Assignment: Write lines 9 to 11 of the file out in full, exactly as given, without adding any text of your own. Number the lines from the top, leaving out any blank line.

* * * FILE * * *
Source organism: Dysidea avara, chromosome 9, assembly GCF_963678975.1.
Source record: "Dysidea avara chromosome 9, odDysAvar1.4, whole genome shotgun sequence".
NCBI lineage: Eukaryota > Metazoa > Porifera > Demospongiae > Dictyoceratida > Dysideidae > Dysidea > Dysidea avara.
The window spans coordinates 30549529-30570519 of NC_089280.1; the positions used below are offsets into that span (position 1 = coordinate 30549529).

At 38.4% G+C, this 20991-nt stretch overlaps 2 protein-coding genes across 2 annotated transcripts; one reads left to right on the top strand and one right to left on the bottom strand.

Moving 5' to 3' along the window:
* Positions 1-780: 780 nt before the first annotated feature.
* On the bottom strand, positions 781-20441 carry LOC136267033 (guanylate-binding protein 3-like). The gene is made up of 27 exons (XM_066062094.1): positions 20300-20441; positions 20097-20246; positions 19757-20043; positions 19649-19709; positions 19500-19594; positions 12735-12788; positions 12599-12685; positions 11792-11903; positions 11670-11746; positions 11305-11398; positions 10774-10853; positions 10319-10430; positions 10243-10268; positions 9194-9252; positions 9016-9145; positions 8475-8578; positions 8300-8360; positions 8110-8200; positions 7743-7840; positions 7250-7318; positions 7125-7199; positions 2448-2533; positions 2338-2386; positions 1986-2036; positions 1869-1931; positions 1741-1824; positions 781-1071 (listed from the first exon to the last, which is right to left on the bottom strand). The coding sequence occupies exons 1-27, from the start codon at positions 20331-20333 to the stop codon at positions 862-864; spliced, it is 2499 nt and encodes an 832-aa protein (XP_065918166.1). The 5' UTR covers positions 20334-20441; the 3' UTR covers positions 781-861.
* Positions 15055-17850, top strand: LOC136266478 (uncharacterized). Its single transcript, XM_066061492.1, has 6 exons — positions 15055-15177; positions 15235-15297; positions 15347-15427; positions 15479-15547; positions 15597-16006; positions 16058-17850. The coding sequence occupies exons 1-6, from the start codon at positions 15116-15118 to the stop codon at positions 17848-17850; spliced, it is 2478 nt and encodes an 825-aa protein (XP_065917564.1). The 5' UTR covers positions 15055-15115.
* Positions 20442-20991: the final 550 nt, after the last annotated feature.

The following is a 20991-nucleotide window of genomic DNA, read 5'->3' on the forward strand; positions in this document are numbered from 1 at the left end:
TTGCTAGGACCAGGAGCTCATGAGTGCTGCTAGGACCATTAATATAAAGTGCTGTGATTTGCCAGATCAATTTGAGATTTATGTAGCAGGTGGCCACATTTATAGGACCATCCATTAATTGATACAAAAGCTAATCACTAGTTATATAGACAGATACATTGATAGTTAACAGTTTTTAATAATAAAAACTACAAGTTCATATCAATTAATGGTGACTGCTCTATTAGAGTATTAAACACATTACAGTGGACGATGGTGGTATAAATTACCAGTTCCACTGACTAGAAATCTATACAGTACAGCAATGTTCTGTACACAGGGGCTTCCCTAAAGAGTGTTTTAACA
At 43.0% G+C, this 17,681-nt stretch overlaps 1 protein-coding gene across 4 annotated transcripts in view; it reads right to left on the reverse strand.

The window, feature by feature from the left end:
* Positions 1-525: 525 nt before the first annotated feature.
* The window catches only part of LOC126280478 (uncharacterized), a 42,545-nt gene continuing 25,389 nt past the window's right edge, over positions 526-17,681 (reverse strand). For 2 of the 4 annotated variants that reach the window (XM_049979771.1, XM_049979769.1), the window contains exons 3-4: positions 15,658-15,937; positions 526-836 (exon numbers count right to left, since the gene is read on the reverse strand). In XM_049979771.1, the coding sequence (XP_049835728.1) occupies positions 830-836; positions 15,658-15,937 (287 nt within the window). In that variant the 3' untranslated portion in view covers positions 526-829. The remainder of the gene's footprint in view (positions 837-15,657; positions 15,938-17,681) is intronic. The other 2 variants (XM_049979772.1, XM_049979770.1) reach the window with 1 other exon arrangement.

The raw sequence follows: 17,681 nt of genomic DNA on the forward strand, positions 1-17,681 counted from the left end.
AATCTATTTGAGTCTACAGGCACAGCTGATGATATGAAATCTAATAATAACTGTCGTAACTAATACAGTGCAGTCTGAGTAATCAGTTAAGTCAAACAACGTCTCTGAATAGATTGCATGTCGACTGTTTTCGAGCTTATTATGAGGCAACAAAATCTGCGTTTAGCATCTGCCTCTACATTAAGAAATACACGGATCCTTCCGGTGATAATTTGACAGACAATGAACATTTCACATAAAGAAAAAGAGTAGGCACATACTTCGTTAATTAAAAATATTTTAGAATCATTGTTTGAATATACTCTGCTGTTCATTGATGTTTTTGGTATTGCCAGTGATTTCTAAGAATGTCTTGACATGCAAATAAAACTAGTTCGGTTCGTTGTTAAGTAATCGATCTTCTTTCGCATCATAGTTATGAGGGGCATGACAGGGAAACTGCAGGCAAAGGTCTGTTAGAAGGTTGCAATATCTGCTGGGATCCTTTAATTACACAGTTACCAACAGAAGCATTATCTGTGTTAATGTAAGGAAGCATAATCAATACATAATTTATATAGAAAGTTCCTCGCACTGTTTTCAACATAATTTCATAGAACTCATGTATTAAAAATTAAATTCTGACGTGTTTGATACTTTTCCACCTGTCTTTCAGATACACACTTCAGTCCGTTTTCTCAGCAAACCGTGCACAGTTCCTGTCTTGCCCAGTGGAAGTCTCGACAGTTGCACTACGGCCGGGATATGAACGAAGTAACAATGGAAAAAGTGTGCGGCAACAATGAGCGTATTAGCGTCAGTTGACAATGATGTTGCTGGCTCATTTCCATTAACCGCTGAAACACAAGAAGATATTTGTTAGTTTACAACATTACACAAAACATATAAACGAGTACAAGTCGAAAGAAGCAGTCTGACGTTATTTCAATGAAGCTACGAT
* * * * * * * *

* Positions 15055-17850, top strand: LOC136266478 (uncharacterized). Its single transcript, XM_066061492.1, has 6 exons — positions 15055-15177; positions 15235-15297; positions 15347-15427; positions 15479-15547; positions 15597-16006; positions 16058-17850. The coding sequence occupies exons 1-6, from the start codon at positions 15116-15118 to the stop codon at positions 17848-17850; spliced, it is 2478 nt and encodes an 825-aa protein (XP_065917564.1). The 5' UTR covers positions 15055-15115.
* Positions 20442-20991: the final 550 nt, after the last annotated feature.

The following is a 20991-nucleotide window of genomic DNA, read 5'->3' on the forward strand; positions in this document are numbered from 1 at the left end: